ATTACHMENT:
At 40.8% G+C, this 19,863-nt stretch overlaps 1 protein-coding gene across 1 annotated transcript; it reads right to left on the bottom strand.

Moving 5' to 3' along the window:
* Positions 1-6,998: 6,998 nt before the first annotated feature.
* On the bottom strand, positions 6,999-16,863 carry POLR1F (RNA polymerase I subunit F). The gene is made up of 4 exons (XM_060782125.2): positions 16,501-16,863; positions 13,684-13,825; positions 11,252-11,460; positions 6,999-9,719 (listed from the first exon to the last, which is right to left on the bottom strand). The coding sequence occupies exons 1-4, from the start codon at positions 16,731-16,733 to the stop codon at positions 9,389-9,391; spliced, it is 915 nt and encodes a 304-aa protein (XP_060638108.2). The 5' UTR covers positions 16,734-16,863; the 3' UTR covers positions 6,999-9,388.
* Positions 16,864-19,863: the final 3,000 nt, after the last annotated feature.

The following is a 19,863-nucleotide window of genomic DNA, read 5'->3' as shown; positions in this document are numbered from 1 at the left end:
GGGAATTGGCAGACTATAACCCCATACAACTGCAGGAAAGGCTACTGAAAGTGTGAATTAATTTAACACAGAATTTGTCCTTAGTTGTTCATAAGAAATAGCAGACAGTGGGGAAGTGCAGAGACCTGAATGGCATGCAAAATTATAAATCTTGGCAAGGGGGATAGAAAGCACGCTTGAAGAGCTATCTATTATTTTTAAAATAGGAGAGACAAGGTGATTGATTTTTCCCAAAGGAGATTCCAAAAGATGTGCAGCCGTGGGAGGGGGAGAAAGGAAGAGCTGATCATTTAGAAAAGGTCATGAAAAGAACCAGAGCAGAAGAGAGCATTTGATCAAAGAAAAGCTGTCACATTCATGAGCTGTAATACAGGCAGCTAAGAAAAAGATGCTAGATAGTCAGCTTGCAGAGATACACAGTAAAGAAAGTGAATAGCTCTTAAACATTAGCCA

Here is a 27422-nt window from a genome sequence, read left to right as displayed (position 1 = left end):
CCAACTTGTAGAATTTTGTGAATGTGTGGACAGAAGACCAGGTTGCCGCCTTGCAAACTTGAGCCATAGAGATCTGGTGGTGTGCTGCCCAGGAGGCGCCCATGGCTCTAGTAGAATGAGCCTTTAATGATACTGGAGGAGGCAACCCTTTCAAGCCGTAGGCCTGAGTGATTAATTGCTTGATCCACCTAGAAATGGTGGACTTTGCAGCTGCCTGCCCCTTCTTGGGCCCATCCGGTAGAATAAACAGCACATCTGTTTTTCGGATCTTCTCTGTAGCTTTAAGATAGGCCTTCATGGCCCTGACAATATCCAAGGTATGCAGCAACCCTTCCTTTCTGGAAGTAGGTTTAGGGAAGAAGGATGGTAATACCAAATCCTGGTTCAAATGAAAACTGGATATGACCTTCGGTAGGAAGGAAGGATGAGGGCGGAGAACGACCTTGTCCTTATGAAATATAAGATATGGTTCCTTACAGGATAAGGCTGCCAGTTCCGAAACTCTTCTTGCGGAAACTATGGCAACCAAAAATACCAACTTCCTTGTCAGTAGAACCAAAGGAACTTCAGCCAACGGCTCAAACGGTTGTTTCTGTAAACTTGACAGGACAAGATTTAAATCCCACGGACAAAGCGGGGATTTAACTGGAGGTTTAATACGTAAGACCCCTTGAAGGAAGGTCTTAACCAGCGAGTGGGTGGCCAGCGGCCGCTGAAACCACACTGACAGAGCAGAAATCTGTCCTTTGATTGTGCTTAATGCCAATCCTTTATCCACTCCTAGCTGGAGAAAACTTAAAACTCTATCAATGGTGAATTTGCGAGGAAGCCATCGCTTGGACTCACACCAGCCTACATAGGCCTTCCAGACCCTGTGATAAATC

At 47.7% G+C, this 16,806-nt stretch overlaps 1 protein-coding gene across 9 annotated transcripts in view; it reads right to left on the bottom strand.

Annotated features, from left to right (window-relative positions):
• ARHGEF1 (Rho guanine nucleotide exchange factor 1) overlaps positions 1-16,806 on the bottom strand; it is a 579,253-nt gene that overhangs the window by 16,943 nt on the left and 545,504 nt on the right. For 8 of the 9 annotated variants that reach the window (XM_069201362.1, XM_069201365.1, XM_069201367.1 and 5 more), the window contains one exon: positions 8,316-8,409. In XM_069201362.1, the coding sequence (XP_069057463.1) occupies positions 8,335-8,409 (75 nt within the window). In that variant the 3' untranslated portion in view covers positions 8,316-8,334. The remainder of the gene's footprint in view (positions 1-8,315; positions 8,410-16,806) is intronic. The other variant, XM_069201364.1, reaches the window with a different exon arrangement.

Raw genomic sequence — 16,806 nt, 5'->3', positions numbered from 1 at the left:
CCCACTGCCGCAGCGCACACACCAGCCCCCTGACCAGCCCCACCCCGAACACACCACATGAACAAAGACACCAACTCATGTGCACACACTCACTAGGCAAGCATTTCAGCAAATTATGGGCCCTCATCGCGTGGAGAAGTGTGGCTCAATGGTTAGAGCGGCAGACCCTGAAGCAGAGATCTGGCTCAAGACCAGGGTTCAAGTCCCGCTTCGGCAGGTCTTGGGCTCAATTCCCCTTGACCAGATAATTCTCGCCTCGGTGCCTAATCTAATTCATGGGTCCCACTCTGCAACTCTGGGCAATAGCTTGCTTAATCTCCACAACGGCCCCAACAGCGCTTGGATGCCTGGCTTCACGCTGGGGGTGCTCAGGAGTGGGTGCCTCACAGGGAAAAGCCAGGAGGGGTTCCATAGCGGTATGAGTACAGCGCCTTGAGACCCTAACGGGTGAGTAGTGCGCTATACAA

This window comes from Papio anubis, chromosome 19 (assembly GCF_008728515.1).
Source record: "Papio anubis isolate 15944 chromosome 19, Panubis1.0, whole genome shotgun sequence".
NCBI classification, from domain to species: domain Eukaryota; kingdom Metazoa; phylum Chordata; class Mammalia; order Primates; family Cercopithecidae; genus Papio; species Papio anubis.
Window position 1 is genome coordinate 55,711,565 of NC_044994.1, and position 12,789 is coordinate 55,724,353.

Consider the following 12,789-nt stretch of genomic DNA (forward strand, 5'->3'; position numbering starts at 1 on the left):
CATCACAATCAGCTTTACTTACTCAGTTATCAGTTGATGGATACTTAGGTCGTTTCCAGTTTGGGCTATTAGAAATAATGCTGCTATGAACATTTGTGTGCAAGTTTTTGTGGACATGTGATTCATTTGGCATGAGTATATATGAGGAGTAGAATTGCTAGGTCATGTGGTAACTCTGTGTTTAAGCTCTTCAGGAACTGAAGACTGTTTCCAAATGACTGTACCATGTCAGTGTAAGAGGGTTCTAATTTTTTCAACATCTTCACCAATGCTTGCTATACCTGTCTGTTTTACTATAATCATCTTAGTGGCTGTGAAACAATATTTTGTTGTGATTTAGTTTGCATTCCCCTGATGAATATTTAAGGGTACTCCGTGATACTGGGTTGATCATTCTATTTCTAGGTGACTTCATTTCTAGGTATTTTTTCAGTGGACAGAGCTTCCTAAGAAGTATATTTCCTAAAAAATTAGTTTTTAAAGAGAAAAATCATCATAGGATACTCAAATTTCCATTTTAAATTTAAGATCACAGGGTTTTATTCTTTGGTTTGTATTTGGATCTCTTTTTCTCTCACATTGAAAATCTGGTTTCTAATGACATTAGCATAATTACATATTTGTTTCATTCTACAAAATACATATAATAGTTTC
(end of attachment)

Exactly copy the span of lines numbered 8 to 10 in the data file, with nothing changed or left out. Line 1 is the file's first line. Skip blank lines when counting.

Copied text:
Here is a 27422-nt window from a genome sequence, read left to right as displayed (position 1 = left end):
CCAACTTGTAGAATTTTGTGAATGTGTGGACAGAAGACCAGGTTGCCGCCTTGCAAACTTGAGCCATAGAGATCTGGTGGTGTGCTGCCCAGGAGGCGCCCATGGCTCTAGTAGAATGAGCCTTTAATGATACTGGAGGAGGCAACCCTTTCAAGCCGTAGGCCTGAGTGATTAATTGCTTGATCCACCTAGAAATGGTGGACTTTGCAGCTGCCTGCCCCTTCTTGGGCCCATCCGGTAGAATAAACAGCACATCTGTTTTTCGGATCTTCTCTGTAGCTTTAAGATAGGCCTTCATGGCCCTGACAATATCCAAGGTATGCAGCAACCCTTCCTTTCTGGAAGTAGGTTTAGGGAAGAAGGATGGTAATACCAAATCCTGGTTCAAATGAAAACTGGATATGACCTTCGGTAGGAAGGAAGGATGAGGGCGGAGAACGACCTTGTCCTTATGAAATATAAGATATGGTTCCTTACAGGATAAGGCTGCCAGTTCCGAAACTCTTCTTGCGGAAACTATGGCAACCAAAAATACCAACTTCCTTGTCAGTAGAACCAAAGGAACTTCAGCCAACGGCTCAAACGGTTGTTTCTGTAAACTTGACAGGACAAGATTTAAATCCCACGGACAAAGCGGGGATTTAACTGGAGGTTTAATACGTAAGACCCCTTGAAGGAAGGTCTTAACCAGCGAGTGGGTGGCCAGCGGCCGCTGAAACCACACTGACAGAGCAGAAATCTGTCCTTTGATTGTGCTTAATGCCAATCCTTTATCCACTCCTAGCTGGAGAAAACTTAAAACTCTATCAATGGTGAATTTGCGAGGAAGCCATCGCTTGGACTCACACCAGCCTACATAGGCCTTCCAGACCCTGTGATAAATC

At 47.7% G+C, this 16,806-nt stretch overlaps 1 protein-coding gene across 9 annotated transcripts in view; it reads right to left on the bottom strand.